Constantine VI 797 Blinded Emperor who was blinded by supporters of his mother, Irene of Athens. Constantine died of his injuries shortly thereafter, leading to Irene being crowned the empress regnant.
Constantine , Basil, Gregory and Theodosios 820 Castrated The sons of Leo V the Armenian, who was deposed on Christmas Day, 820, by Michael II the Amorian. They were exiled to Prote, castrated and confined to a monastery as monks. [20]
Leo Phokas 919 Blinded Rose up against the assumption of power by Romanos Lekapenos but was captured and blinded [21]
Constantine Aspietes 1190/1 Blinded Suspected of plotting a revolt against Isaac II Angelos because he distributed delayed pay to his troops [22]
Leo Phokas, Nikephoros Phokas 971 Blinded Plotted a revolt against John I Tzimiskes [23]
Nikephoros 792 Blinded Uncle of Constantine VI, blinded, while his four brothers had their tongues cut, after the tagmata conspired to put him on the throne in the aftermath of the Battle of Marcellae [24][25]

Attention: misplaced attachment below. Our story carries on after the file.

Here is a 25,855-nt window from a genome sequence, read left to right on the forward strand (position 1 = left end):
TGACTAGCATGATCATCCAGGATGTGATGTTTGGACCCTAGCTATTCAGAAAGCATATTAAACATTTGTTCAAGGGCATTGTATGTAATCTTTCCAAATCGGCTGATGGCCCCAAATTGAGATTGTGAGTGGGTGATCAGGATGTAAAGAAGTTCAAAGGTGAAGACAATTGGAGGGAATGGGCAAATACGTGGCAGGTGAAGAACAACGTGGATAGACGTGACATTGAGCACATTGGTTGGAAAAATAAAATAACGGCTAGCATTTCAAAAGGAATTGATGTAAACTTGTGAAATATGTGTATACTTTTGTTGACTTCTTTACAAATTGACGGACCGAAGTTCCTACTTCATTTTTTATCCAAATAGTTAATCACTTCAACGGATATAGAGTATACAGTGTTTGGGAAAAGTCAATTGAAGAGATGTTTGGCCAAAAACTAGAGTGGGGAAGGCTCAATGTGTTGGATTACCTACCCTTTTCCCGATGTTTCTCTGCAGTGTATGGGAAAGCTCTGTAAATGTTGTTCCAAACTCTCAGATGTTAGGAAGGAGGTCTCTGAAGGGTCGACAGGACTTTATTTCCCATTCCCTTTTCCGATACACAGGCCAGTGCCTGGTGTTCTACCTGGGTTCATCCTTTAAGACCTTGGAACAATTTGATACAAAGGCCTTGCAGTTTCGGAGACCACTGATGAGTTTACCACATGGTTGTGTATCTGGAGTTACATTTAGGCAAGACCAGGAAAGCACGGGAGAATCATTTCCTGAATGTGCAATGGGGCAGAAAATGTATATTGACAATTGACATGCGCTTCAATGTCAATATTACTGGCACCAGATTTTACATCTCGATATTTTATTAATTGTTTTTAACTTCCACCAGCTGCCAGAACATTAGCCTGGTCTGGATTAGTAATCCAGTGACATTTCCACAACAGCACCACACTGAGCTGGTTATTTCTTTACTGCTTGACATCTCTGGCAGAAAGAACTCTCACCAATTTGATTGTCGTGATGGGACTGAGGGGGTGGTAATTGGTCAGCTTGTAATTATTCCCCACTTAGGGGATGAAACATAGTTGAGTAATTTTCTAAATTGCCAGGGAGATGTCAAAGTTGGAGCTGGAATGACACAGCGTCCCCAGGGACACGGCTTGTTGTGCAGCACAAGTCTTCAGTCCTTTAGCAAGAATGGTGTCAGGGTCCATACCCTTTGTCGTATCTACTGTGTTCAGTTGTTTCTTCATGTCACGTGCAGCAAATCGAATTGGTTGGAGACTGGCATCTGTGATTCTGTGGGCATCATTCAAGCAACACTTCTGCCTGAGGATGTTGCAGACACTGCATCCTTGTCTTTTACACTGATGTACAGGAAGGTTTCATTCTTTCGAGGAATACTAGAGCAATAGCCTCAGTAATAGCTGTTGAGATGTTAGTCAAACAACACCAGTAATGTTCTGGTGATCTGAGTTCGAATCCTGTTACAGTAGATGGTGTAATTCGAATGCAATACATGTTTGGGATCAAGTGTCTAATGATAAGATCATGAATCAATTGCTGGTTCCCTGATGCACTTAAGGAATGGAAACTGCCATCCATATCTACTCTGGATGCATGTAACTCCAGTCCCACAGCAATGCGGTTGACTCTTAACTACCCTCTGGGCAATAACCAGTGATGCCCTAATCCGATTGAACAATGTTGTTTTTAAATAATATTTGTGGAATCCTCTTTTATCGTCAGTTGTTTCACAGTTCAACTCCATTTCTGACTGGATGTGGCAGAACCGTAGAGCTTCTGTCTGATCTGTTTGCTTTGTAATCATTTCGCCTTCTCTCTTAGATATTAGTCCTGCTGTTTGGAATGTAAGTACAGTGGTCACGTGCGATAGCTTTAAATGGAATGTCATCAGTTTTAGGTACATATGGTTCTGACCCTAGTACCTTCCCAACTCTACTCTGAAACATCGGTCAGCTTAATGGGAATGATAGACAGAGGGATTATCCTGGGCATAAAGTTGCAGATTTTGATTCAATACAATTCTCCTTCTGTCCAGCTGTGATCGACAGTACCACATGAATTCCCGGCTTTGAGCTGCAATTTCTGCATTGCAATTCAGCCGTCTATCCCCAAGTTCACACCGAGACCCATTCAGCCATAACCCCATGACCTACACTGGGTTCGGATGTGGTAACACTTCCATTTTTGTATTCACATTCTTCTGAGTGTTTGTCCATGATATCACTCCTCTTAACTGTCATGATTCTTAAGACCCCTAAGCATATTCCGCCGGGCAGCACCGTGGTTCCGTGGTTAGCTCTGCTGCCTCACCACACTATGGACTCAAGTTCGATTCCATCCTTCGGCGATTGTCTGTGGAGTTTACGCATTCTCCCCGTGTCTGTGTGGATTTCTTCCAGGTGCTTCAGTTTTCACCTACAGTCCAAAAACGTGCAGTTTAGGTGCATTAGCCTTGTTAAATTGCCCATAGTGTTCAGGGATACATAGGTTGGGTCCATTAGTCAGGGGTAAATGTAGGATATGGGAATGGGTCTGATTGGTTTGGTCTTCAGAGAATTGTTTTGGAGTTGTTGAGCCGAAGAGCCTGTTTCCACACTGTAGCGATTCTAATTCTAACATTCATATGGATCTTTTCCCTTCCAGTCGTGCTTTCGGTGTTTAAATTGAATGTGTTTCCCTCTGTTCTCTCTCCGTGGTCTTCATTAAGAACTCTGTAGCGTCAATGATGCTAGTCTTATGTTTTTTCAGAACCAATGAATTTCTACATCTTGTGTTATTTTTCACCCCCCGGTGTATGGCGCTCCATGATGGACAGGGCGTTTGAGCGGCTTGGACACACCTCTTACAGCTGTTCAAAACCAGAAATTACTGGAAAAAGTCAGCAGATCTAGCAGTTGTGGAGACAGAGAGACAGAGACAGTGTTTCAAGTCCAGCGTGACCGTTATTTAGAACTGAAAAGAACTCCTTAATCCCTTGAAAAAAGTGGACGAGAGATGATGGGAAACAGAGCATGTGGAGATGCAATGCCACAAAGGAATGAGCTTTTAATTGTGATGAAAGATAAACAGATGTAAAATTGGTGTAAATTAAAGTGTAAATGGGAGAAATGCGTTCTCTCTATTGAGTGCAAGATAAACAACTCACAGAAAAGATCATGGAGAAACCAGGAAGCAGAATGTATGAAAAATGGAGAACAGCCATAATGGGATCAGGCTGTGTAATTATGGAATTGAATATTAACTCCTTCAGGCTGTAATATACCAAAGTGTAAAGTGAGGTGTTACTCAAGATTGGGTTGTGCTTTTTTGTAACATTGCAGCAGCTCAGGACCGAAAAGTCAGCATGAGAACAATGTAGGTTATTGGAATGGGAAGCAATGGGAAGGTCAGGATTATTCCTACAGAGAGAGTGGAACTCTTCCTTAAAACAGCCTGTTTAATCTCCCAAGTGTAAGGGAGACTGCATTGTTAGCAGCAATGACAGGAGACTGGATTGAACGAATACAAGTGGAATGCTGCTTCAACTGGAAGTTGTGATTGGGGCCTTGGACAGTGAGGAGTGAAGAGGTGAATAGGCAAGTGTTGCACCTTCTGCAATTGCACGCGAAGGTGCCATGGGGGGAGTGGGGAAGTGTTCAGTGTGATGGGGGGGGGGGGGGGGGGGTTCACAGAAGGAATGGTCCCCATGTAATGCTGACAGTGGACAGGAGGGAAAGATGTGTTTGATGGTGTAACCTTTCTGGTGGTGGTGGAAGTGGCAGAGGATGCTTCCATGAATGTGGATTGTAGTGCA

Alexios Mosele 792 Blinded General of the Armeniacs, blinded because of their refusal to acknowledge Irene of Athens as empress and co-ruler of Constantine VI [24]
Constantine Diogenes 1028–1034[A 1] Blinded The popular general was blinded because of a supposed plot against Romanos III Argyros [26]
Nikephoros Bryennios 1078 Blinded Nikephoros had rebelled against Michael VII in 1077, and continued his rebellion against Nikephoros III Botaneiates. Defeated and captured by Alexios Komnenos at Kalavrye, he was blinded. [27]
Nikephoros Diogenes 1094 Blinded Nikephoros was Romanos IV Diogenes's son with Eudokia Makrembolitissa; Emperor Alexios I Komnenos had him blinded after charging him with treason [28]